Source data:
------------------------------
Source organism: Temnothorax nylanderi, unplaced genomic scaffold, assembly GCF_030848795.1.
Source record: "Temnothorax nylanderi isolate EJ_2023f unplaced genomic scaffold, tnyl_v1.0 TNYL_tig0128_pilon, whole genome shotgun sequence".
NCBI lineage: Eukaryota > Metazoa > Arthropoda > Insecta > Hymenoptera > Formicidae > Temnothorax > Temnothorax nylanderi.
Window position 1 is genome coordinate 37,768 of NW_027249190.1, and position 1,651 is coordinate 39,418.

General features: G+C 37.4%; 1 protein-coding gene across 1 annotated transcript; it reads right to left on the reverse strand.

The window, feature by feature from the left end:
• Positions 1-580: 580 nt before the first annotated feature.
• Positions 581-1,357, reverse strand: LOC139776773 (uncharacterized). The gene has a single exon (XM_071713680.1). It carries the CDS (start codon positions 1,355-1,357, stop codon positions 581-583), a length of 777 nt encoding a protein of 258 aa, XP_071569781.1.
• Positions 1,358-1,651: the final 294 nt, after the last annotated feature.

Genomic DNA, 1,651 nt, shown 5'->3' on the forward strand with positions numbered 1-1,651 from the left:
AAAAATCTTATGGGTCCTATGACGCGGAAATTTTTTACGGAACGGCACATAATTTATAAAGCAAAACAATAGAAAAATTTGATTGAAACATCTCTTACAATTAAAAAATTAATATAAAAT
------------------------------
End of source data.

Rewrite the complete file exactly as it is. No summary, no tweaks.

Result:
Source organism: Temnothorax nylanderi, unplaced genomic scaffold, assembly GCF_030848795.1.
Source record: "Temnothorax nylanderi isolate EJ_2023f unplaced genomic scaffold, tnyl_v1.0 TNYL_tig0128_pilon, whole genome shotgun sequence".
NCBI lineage: Eukaryota > Metazoa > Arthropoda > Insecta > Hymenoptera > Formicidae > Temnothorax > Temnothorax nylanderi.
Window position 1 is genome coordinate 37,768 of NW_027249190.1, and position 1,651 is coordinate 39,418.

General features: G+C 37.4%; 1 protein-coding gene across 1 annotated transcript; it reads right to left on the reverse strand.

The window, feature by feature from the left end:
• Positions 1-580: 580 nt before the first annotated feature.
• Positions 581-1,357, reverse strand: LOC139776773 (uncharacterized). The gene has a single exon (XM_071713680.1). It carries the CDS (start codon positions 1,355-1,357, stop codon positions 581-583), a length of 777 nt encoding a protein of 258 aa, XP_071569781.1.
• Positions 1,358-1,651: the final 294 nt, after the last annotated feature.

Genomic DNA, 1,651 nt, shown 5'->3' on the forward strand with positions numbered 1-1,651 from the left:
AAAAATCTTATGGGTCCTATGACGCGGAAATTTTTTACGGAACGGCACATAATTTATAAAGCAAAACAATAGAAAAATTTGATTGAAACATCTCTTACAATTAAAAAATTAATATAAAAT